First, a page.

Monash University
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Studies in shoulder disorders and tendinopathy

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posted on 2017-03-02, 03:17 authored by Ostor, Andrew James Knowles
The human shoulder is the most complex of any peripheral synovial joint. Despite the high incidence and prevalence of symptomatic shoulder disorders, particularly of the rotator cuff, a paucity of robust research exists into this area. Lack of consensus on the most appropriate clinical method of assessing the shoulder and lack of adequate diagnostic criteria has inhibited the development of effective management strategies. This has substantial implications for individuals, health systems and society. Improvement in the evidence-base for appropriate classification and treatment of shoulder disease is therefore required. The aim of my research was to address limitations in the knowledge base in this context as a first step to optimising outcomes for individuals suffering from shoulder pain. In relation to the epidemiology I undertook a prospective observational study in two large general practices to determine the spectrum of shoulder pathology presenting to primary care and the impact shoulder disorders have on the individual. Shoulder pain was most commonly due to rotator cuff tendinopathy (85%) and this was associated with significantly reduced health outcomes. The results have highlighted the burden of shoulder disease and will inform where best to direct therapeutic interventions. Due to limited healthcare resources I then evaluated whether non-shoulder specialists could undertake an appropriate initial assessment of the shoulder joint and found that they could reliably assess the rotator cuff and other common shoulder diseases following a short, structured training period by a rheumatology specialist. The results have implications for delegation of shoulder assessment to community settings, to the development of a simplified evaluation schedule, and to improve uniformity in epidemiological research and inclusion criteria for intervention studies. Although commonly used in practice and research the validity of clinical examination tests for shoulder disease have not been adequately determined. I investigated this using MRI changes and arthroscopic diagnosis as the gold standard and found that the sensitivity of clinical examination for any cuff pathology was high however its specificity was low. This work highlighted the significant limitations of examination alone and that judicious use of imaging is necessary to inform management decisions. As the optimal management of shoulder disease, specifically tendinopathy of the rotator cuff, remains unclear further therapeutic options are required. I therefore evaluated whether a novel intervention (low intensity ultra-sound) would be an appropriate for the treatment of tendinopathies. In a randomised controlled trial using lateral epicondylitis (a prototype tendinopathy), as a surrogate for rotator cuff tendinopathy, low intensity ultrasound was ineffective for a large treatment effect and thus further assessment of its usefulness was not pursued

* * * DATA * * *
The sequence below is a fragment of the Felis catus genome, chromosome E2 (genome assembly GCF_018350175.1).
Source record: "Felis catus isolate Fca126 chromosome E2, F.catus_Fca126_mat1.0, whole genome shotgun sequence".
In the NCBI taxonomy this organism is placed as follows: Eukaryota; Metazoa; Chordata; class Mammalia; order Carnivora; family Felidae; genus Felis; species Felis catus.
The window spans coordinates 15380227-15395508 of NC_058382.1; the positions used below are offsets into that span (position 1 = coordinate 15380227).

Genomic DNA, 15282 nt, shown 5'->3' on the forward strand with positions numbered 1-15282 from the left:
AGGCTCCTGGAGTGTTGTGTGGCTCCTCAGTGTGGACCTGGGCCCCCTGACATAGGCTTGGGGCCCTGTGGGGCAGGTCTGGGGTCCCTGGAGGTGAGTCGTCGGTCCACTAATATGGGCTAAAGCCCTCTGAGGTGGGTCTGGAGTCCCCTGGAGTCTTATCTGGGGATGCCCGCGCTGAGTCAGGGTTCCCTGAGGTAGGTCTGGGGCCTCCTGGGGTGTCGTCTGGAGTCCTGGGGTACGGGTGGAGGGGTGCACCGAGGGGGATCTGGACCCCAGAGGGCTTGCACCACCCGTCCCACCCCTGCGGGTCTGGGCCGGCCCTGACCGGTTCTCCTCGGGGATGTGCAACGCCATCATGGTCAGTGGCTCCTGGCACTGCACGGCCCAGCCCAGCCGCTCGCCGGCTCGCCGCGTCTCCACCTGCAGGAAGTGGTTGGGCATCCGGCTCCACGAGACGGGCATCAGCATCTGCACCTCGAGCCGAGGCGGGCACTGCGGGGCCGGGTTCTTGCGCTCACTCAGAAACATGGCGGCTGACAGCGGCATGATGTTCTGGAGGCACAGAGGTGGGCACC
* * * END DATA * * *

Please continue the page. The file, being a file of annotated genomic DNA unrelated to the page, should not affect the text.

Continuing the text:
Principal supervisor

Peter Ebling

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Medicine (Monash Health)

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Faculty of Medicine Nursing and Health Sciences

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